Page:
Wednesday, October 04, 2006

Why Things Stay Static for Me

Because I rarely ever finish anything that I start, that's why, at least not personal things and sometimes not even professional things whereby I am the only person involved.

Let me explain. If you hire me to produce something for you - an event, a show or any kind of production - I will have everything planned right down to the inth degree and have back up plans in place too. Everything will be done on time, it will be done correctly and if I have people working with me on the project, I am always in communication with them and know what's going on. Nothing is late, nothing is overlooked.

When it comes to planning for myself it's as if the wire just flew out of the circuit altogether and waves aimlessly about; electric current shoots out of it but nothing comes of the thing.

This has been the bane of my existence all of my life. It is so frustrating. It actually gives me a headache to move forward with a tedious personal task, sometimes to the point where my stomach becomes upset. I have been learning tricks to overcome this obstacle and it has started to pay off but still there is much to do. I will look at something that I need to do and it is as if I am staring at it and nothing conceptual enters through my eyes into my brain. I have no idea where to begin: I have no idea how to start and continue the process.

I can do it for other people, but I cannot do it for me.

How weird is that? I am reading books on organizing tips and other tools for ADHD people so that I can complete tedious tasks and be more organized so as not to lose opportunities because I am so personally disorganized.

Why can I be together in work situation but not personally? This is an answer I still seek.

5 comments:

Bruce said...

Does this include answering emails?

;-)

RebJam said...

oh no he didn't. . .hey what are you doing to that picture i sent you. . it better not end up somewhere seedy baby. .

Alondra said...

I wonder if you could look at a project of your own as if you were doing it for someone else. Give yourself a deadline. Maybe you're easier on yourself than someone else would be who was paying you for the project you're doing for them. Maybe plot out just how much you want to do in a day, and do only that much, pace yourself on it. I've been this way too about things I'm doing for myself such as crocheting an afghan, starting but not finishing. But the sense of accomplishment when you have finished it really feels good, and well worth the effort.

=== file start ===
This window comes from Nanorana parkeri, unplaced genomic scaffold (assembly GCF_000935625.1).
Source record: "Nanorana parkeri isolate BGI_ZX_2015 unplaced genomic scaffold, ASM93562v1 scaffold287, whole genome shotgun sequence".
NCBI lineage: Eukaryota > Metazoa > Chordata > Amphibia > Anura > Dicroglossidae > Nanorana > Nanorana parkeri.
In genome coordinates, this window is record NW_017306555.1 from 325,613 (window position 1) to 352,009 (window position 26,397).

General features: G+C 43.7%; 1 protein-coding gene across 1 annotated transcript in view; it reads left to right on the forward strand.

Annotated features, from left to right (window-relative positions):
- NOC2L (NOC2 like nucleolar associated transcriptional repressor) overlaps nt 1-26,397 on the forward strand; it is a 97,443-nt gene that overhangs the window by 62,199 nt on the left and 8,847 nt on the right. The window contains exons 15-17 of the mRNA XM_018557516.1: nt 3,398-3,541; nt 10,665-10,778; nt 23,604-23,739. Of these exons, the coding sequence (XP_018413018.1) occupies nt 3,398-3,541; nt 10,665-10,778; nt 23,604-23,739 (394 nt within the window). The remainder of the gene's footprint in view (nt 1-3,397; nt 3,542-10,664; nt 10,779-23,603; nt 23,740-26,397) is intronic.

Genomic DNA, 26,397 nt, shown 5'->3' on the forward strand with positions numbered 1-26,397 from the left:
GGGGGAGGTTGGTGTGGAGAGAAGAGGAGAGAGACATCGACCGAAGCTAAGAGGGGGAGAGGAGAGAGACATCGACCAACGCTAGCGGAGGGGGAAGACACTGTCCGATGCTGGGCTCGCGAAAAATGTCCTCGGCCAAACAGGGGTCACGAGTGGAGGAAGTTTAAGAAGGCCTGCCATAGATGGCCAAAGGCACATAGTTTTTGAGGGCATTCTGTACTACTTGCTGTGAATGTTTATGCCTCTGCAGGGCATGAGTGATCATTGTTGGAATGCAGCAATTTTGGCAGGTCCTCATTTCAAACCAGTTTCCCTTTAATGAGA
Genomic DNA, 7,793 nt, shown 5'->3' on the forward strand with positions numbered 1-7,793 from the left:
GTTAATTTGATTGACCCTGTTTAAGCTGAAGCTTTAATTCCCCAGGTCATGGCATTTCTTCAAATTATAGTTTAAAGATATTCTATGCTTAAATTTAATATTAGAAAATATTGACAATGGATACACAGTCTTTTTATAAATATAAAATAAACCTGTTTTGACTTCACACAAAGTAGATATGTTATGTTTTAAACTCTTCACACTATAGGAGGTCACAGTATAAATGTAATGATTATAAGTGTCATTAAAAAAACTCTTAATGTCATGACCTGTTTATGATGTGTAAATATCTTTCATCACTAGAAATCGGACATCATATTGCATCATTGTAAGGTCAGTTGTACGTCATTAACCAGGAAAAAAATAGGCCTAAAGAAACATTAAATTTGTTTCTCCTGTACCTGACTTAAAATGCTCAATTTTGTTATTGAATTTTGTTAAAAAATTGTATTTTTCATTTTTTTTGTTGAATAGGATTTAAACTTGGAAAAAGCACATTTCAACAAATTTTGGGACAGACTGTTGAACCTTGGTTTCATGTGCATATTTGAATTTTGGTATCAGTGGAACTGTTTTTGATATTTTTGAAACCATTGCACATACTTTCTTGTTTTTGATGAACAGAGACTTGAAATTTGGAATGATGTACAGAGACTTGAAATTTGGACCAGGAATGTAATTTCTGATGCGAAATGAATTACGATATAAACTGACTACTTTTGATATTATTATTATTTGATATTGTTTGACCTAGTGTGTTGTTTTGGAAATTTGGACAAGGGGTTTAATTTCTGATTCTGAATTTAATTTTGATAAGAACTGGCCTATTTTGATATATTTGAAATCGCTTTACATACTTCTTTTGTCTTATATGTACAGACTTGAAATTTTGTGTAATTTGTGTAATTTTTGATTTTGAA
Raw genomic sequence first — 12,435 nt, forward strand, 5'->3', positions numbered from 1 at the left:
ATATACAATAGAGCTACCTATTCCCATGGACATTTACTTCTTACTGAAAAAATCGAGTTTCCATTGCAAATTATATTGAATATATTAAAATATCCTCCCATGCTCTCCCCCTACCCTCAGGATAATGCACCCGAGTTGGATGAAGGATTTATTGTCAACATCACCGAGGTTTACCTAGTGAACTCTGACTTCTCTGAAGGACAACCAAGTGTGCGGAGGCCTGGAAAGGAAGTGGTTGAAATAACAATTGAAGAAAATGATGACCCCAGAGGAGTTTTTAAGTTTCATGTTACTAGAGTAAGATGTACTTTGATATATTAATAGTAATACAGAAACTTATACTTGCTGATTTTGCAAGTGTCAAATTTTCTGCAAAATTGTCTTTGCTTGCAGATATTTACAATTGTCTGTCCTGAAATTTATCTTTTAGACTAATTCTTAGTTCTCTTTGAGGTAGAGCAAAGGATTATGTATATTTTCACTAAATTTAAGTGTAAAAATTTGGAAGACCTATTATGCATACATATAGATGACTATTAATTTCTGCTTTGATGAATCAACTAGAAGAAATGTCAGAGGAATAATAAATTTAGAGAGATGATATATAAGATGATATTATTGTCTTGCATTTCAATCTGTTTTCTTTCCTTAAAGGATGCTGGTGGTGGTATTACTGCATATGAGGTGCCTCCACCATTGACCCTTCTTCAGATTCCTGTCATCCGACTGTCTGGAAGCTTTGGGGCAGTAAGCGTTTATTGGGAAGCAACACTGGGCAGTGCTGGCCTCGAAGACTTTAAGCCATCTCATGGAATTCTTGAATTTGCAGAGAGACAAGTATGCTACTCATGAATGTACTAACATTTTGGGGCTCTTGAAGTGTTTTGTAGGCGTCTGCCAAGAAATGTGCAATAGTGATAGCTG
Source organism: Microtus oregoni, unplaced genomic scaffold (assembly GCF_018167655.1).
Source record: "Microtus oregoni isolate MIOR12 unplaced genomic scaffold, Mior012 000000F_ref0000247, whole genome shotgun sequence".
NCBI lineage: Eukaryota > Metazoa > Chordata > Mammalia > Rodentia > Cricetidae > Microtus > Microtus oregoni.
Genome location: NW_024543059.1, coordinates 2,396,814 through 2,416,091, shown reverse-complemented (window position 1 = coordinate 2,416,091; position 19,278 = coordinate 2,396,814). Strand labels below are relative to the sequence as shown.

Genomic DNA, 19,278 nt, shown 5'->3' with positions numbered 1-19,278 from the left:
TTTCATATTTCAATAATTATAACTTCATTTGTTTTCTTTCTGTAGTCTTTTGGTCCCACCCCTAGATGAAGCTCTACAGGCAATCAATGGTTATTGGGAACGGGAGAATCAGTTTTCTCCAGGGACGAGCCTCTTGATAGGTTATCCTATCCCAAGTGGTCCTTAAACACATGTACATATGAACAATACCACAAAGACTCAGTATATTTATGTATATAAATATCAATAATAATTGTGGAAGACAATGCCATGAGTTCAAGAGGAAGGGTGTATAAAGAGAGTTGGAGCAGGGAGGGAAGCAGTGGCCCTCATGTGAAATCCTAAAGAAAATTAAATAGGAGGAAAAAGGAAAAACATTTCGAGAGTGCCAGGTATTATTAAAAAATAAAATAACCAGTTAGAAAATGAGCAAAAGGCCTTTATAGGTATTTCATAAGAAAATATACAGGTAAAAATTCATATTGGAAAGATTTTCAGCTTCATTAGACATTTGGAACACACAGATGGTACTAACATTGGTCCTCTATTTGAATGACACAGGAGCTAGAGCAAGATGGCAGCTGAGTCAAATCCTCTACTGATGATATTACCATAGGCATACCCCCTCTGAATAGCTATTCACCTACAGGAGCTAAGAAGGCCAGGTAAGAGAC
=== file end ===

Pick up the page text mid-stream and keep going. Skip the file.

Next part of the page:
Alondra

Annie Ruth said...

hi Nancy,

like you, I find it so hard to do something that I don't love to do.

This seems to be becoming more true as I get older.

But, as we know, there's stuff that we MUST do which we definitely don't love, don't even like, and/or actively dislike.

For example, I'm thinking of the fact that I have to go to the Registry of Motor Vehicles this month to re-register my car----and knowing me, I'll wait until the last day of the month to do it which will make the whole experience so much more awful because by then I'll be all stressed out about it as well as dreading the time-waster that such tasks are

: P

but I find it helpful to either think about how the task at hand fits into something I *do* love to do (as an example: I love to drive to the beach with my dog, and I can't do that if I don't have a registered car - you get the idea....) and that usually gets me through the unpleasant and/or boring task.

Or, another thing I do is to plan some kind of reward after the heinous task is completed, even if the reward is just a cup of tea, or watching a movie that I really love, or driving to the beach with the dog.

Anyway, I understand what you are saying, and maybe you'll find my tricks might work for you

take care of you,
Annie

Brandon Collins said...

Nancy,

I TOTALLY get what you mean. I can't ever seem to finish things for myself, whereas when I am doing it for someone else I hop right on it.

An idea struck me as I was reading your blog--

Maybe we can't complete things for ourselves because our expectations are always changing. When completing something for someone else, you know what their expectations are, and while they may change, they most likely will not once the projec thas begun.

When I'm writing a story, I expect something when I start. Then when I get a quarter or a halfway through, if I leave it and come back to it a week later, my expectations have changed so greatly that I either hate what I have written or I completely abandon it all together.

Deadlines don't work for me. No, let me correct that. They DO work for me, but only sometimes. It depends largely on what the project is, for which I am setting a deadline.

Just some thoughts....